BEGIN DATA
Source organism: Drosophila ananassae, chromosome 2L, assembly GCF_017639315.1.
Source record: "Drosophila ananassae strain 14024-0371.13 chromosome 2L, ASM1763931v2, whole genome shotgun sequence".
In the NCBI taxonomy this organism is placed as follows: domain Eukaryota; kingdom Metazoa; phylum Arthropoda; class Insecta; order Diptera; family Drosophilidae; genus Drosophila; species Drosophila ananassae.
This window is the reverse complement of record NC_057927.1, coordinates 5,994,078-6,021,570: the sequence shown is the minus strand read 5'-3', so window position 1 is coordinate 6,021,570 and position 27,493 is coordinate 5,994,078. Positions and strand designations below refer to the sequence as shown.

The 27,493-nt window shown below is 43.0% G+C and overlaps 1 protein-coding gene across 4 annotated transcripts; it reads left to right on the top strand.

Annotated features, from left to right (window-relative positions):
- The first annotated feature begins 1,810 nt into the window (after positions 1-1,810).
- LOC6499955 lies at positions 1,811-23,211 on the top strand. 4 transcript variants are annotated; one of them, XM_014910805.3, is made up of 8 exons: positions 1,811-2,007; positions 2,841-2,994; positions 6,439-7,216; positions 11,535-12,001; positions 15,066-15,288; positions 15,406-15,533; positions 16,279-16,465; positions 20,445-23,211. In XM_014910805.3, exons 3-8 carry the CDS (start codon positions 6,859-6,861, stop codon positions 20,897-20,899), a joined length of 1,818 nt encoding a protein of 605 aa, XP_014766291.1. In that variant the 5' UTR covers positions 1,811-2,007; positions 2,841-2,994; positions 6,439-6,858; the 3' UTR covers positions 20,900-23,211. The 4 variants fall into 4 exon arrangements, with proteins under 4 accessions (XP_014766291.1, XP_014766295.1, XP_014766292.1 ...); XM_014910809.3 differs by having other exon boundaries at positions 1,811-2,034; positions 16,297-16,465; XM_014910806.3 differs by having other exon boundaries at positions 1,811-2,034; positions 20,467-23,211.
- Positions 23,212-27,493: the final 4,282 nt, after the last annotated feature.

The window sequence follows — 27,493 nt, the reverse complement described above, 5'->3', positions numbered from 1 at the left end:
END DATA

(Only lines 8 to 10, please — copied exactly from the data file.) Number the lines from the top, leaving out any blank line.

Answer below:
- LOC6499955 lies at positions 1,811-23,211 on the top strand. 4 transcript variants are annotated; one of them, XM_014910805.3, is made up of 8 exons: positions 1,811-2,007; positions 2,841-2,994; positions 6,439-7,216; positions 11,535-12,001; positions 15,066-15,288; positions 15,406-15,533; positions 16,279-16,465; positions 20,445-23,211. In XM_014910805.3, exons 3-8 carry the CDS (start codon positions 6,859-6,861, stop codon positions 20,897-20,899), a joined length of 1,818 nt encoding a protein of 605 aa, XP_014766291.1. In that variant the 5' UTR covers positions 1,811-2,007; positions 2,841-2,994; positions 6,439-6,858; the 3' UTR covers positions 20,900-23,211. The 4 variants fall into 4 exon arrangements, with proteins under 4 accessions (XP_014766291.1, XP_014766295.1, XP_014766292.1 ...); XM_014910809.3 differs by having other exon boundaries at positions 1,811-2,034; positions 16,297-16,465; XM_014910806.3 differs by having other exon boundaries at positions 1,811-2,034; positions 20,467-23,211.
- Positions 23,212-27,493: the final 4,282 nt, after the last annotated feature.

The window sequence follows — 27,493 nt, the reverse complement described above, 5'->3', positions numbered from 1 at the left end: